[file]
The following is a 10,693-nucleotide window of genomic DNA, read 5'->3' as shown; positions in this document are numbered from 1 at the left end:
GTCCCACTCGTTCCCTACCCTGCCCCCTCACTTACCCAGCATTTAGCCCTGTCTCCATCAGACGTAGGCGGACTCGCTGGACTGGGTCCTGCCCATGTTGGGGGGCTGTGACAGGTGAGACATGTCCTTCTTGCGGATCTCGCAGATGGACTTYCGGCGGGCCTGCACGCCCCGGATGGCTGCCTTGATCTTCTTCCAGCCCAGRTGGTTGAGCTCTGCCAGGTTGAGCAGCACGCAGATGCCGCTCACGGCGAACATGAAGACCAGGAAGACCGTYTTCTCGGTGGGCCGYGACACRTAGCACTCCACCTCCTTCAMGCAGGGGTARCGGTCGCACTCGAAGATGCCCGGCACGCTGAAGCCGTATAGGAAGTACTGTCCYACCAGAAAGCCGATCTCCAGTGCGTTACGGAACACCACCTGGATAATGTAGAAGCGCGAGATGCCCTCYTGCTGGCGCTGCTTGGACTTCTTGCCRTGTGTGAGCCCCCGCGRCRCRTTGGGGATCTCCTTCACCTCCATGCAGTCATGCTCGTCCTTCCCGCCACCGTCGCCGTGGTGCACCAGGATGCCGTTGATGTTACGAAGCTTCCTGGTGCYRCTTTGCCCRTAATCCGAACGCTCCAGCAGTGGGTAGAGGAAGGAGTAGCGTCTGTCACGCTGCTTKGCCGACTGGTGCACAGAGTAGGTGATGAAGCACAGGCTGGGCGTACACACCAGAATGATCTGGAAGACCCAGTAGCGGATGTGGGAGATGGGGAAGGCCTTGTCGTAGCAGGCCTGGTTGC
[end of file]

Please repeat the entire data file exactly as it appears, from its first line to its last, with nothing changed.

The following is a 10,693-nucleotide window of genomic DNA, read 5'->3' as shown; positions in this document are numbered from 1 at the left end:
GTCCCACTCGTTCCCTACCCTGCCCCCTCACTTACCCAGCATTTAGCCCTGTCTCCATCAGACGTAGGCGGACTCGCTGGACTGGGTCCTGCCCATGTTGGGGGGCTGTGACAGGTGAGACATGTCCTTCTTGCGGATCTCGCAGATGGACTTYCGGCGGGCCTGCACGCCCCGGATGGCTGCCTTGATCTTCTTCCAGCCCAGRTGGTTGAGCTCTGCCAGGTTGAGCAGCACGCAGATGCCGCTCACGGCGAACATGAAGACCAGGAAGACCGTYTTCTCGGTGGGCCGYGACACRTAGCACTCCACCTCCTTCAMGCAGGGGTARCGGTCGCACTCGAAGATGCCCGGCACGCTGAAGCCGTATAGGAAGTACTGTCCYACCAGAAAGCCGATCTCCAGTGCGTTACGGAACACCACCTGGATAATGTAGAAGCGCGAGATGCCCTCYTGCTGGCGCTGCTTGGACTTCTTGCCRTGTGTGAGCCCCCGCGRCRCRTTGGGGATCTCCTTCACCTCCATGCAGTCATGCTCGTCCTTCCCGCCACCGTCGCCGTGGTGCACCAGGATGCCGTTGATGTTACGAAGCTTCCTGGTGCYRCTTTGCCCRTAATCCGAACGCTCCAGCAGTGGGTAGAGGAAGGAGTAGCGTCTGTCACGCTGCTTKGCCGACTGGTGCACAGAGTAGGTGATGAAGCACAGGCTGGGCGTACACACCAGAATGATCTGGAAGACCCAGTAGCGGATGTGGGAGATGGGGAAGGCCTTGTCGTAGCAGGCCTGGTTGC